“The silliness has started.” People have been saying that about the ever-earlier start of the presidential sweepstakes. I dimly, dimly remember my father complaining about that it the 1956 campaign.
It’s not silly any more. We can’t make light of it. In 2016, Americans voters (well, the 50% who vote) may have a choice that will - and should - be scaring the hell out of them.
I don’t intend this post to be partisan. Few people seem to know it, but we’ve gotten beyond what good things partisanship ever did. I am a Democrat. I have been for 30 years. From my standpoint, the Republican party left me. And now that the ideological purists have taken over Democratic policy, the Dems are likewise doing their best to leave me behind.
Once - maybe until the 80's - American political thought was on a more-or-less bell curve.
Most people were “moderates.” Even with a zero-sum issue (e.g., abortion), there was room to respect that thinking people could come up with a viewpoint not your own. Discussion was possible. Usually, you ended up not solving much, but at least there was a modicum of good will remaining. Even when the end collusion was simply “We’ve got a hell of a problem,” people agreed that the subject is a problem.
Now, we are headed toward an inverted bell curve.
Respect has gone out of style. Compromise is an evil, it’s making a deal with the Devil. And so, when a party gets a 51% majority, the party thinks “Screw the other 45%. After all, they are wrong. Screw ‘em. We don’t need them. Our ideological purity will create a just society."
And then, the 49% look to attract another 2% to come over to the Dark Side. And once enough come, suddenly the sun rises and the new-51% can return purity to America.
The physical world provides a simple example. Nothing is the physical world is flawless. Nothing - no product, no procedure, no design, no execution. “Perfect Circle” brand piston rings are not perfect circles. Maybe they are accurate to a tolerance of 0.01 mm, but they aren’t perfect. One can try to make something “more perfect” by using either a positive or negative approach. The positive is more incremental. The negative is quicker. But the catch: A system which uses negative feedback for control is liable to oscillate wildly.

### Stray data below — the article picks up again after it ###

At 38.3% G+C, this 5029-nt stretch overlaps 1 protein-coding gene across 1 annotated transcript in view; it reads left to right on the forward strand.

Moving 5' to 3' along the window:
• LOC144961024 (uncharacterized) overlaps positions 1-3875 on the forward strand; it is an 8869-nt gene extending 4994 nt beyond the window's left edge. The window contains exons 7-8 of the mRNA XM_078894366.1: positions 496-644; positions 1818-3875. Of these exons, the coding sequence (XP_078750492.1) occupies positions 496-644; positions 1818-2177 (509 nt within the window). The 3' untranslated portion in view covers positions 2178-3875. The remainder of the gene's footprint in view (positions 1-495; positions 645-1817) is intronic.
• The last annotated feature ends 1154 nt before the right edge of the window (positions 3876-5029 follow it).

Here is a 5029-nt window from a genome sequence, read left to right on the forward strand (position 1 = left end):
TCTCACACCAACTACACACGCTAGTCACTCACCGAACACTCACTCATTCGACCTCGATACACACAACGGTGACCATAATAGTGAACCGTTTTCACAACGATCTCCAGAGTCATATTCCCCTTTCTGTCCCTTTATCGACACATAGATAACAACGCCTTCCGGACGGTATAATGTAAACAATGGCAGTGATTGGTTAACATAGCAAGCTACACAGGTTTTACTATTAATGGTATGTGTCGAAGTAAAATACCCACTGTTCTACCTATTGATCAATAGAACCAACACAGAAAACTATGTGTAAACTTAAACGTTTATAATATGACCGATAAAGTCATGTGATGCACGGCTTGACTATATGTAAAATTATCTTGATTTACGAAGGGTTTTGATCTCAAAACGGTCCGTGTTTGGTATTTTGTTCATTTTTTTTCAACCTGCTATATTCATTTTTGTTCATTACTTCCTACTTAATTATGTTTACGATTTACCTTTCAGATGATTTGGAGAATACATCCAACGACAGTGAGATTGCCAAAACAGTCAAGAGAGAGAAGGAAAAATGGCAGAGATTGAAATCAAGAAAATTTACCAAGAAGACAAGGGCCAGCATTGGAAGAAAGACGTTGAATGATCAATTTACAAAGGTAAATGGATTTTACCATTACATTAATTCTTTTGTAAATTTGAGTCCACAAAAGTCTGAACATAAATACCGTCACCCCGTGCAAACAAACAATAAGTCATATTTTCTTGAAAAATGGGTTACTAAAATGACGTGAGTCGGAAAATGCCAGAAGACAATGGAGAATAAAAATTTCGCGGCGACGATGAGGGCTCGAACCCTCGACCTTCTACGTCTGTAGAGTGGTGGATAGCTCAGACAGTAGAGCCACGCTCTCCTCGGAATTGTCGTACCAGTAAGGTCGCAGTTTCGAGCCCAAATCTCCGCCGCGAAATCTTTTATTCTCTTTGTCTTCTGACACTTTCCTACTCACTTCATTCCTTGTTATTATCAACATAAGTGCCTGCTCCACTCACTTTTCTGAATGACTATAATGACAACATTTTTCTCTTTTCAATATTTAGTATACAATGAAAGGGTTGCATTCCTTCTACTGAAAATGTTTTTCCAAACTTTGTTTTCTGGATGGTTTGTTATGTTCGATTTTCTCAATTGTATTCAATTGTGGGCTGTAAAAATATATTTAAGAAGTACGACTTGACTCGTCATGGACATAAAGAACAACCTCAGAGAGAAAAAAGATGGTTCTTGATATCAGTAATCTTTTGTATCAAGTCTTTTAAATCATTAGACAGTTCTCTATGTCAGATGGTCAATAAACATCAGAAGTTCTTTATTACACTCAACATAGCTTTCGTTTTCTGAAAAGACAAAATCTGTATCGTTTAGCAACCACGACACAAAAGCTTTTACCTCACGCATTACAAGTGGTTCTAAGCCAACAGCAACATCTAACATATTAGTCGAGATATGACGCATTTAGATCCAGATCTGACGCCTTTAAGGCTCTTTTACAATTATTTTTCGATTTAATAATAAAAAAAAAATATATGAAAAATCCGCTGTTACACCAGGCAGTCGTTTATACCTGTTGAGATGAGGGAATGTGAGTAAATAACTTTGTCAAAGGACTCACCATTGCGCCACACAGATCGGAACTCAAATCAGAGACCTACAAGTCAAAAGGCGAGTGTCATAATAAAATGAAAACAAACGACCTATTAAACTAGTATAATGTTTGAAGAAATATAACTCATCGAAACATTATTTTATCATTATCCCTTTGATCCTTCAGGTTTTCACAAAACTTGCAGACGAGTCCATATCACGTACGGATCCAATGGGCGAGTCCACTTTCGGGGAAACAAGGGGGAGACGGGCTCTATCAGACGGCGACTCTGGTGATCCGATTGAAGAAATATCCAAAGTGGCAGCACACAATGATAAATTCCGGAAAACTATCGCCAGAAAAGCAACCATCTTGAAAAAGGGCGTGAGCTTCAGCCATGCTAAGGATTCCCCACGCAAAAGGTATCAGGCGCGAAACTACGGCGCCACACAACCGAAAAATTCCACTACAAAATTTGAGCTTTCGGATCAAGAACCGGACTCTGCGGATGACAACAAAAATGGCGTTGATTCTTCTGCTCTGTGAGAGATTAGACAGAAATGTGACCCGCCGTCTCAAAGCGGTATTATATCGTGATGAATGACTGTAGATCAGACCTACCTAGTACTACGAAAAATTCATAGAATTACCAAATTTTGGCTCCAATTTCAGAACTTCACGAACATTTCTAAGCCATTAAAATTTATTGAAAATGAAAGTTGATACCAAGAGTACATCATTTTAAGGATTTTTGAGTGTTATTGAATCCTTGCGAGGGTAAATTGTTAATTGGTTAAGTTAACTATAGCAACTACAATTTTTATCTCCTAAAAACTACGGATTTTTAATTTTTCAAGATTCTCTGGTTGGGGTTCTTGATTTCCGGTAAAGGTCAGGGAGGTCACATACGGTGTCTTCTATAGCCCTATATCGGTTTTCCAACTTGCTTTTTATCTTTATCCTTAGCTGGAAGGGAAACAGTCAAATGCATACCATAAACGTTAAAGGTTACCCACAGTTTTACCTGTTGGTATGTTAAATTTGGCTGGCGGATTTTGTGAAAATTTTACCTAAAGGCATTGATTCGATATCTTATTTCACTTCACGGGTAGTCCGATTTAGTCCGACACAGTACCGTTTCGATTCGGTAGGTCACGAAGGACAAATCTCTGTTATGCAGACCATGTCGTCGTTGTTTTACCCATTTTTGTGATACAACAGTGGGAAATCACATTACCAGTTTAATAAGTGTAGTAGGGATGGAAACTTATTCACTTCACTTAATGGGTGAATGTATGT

Hmmm - This post does not have any pizzazz. I’ve intentionally not gotten ‘round to citing examples that you can be appropriately shocked and dismayed. I suppose this is some sort of management theory, and it’s DULL.
I do wish that reality were more fun.
Gov. Scott Walker of Wisconsin presents himself as a tough-guy. So do those who want him to succeed for their own reasons. We like tough-guys. Clint Eastwood. Outlaw motorcycle clubs. Jack Reacher.
Walker is well known for having stared down and broken some unions in Wisconsin. He says he’s ready for the presidency. I doubt whether Gov. Walker has ever really encountered mujahideen. But he says he’s ready for ‘em. After all, he has stared down a UNION. (I do not know whether he is aware of the difference between Shia and Sunni, but I wouldn’t bet the house on it.) He has said specifically that experience qualified him to battle ISIS:
“If I can take on 100,000 protesters, I can do the same across the globe.”
I don’t even know how make a joke about this moronic bushwah. I hope that he was drunk.
Oh, my, in my mind I can hear someone saying that there a really no differences between a union full of pissed off people and dangerous nutcases, and how dare he, yadda, yadda, yadda.
It is soooo easy to fine a Democratic equivalent. The president doesn’t like guns. (He makes an exception for the Secret Service - as long a they make curfew - and the Army.) No doubt, he agrees with the position taken by Chicago in the Supreme Court case of McCormick v. Chicago: